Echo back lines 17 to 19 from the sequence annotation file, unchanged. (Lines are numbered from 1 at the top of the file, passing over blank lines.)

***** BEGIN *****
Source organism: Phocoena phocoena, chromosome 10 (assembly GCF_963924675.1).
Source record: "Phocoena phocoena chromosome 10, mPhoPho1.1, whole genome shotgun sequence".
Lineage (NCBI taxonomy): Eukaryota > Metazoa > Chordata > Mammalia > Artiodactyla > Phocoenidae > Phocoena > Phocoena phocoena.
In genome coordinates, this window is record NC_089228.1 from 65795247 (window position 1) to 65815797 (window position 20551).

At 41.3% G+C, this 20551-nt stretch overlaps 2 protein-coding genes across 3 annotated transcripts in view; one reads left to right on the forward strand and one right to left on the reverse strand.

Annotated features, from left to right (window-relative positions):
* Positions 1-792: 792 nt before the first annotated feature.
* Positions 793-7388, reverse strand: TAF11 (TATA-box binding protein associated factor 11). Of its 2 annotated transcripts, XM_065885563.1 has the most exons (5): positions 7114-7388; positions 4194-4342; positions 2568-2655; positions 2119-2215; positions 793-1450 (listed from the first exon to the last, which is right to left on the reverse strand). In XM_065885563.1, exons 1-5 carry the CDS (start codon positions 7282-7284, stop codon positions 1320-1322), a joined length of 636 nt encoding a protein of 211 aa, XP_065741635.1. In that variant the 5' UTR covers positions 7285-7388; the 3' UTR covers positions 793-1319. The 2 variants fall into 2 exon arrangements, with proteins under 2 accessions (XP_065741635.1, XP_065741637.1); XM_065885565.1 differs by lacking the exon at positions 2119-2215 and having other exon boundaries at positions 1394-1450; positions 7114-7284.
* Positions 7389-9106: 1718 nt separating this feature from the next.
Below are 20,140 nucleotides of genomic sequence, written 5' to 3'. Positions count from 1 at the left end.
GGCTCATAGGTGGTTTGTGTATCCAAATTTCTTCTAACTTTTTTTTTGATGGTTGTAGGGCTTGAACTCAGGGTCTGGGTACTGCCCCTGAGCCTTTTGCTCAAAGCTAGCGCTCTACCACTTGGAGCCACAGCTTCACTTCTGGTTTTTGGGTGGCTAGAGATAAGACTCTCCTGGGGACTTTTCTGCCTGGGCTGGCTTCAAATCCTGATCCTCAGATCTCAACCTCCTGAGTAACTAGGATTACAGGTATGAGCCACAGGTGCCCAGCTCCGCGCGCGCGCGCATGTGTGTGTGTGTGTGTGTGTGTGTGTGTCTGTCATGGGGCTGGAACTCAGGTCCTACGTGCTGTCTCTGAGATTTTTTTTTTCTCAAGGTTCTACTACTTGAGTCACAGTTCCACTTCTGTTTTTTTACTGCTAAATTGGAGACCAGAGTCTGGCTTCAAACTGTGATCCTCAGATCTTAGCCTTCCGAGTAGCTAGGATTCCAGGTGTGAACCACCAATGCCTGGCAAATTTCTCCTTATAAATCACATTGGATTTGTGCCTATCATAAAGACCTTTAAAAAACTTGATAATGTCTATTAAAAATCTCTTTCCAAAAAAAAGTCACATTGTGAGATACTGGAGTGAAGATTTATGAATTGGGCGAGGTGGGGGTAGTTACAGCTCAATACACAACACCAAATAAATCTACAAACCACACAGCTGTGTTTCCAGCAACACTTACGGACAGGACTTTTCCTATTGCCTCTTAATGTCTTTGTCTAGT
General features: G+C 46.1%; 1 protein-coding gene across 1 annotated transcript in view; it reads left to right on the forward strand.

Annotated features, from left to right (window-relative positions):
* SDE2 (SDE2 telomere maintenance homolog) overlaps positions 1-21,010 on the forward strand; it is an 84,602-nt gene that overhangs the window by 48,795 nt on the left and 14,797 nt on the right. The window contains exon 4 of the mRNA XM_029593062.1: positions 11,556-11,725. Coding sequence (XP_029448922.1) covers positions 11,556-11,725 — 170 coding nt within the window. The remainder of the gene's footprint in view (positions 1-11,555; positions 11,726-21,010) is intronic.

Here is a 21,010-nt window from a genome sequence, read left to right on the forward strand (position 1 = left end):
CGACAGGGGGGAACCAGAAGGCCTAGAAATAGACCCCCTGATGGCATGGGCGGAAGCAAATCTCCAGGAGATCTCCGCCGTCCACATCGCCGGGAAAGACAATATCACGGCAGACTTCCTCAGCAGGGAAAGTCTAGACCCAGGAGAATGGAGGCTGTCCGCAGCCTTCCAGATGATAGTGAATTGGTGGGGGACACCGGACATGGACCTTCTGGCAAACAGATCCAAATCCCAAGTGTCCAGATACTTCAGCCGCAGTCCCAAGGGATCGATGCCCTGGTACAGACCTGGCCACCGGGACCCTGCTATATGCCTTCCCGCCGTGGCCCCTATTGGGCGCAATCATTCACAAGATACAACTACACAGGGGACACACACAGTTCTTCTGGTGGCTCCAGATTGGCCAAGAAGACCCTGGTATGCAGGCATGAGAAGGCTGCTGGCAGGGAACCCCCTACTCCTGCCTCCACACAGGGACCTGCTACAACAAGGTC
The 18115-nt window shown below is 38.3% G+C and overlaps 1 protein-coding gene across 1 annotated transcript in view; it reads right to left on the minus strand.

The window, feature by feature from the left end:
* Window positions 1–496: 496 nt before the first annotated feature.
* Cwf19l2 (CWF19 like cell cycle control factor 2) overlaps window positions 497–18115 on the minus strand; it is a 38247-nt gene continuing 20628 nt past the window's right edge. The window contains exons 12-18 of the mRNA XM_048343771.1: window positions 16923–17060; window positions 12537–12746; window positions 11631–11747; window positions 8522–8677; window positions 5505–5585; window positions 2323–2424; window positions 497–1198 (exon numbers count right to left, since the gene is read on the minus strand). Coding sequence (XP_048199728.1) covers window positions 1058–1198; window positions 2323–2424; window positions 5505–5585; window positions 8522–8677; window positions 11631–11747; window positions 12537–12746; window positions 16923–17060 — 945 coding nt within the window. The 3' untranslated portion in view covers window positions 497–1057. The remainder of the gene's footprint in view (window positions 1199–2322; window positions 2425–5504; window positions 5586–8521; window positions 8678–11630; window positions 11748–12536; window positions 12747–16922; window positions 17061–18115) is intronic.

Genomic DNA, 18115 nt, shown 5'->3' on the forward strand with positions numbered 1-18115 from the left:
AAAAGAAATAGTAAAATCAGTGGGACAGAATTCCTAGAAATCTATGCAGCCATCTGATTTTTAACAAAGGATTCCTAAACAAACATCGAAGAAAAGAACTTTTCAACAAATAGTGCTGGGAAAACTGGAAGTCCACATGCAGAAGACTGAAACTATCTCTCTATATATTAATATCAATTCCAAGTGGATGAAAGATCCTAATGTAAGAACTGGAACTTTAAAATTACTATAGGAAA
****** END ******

The 18115-nt window shown below is 38.3% G+C and overlaps 1 protein-coding gene across 1 annotated transcript in view; it reads right to left on the minus strand.

The window, feature by feature from the left end:
* Window positions 1–496: 496 nt before the first annotated feature.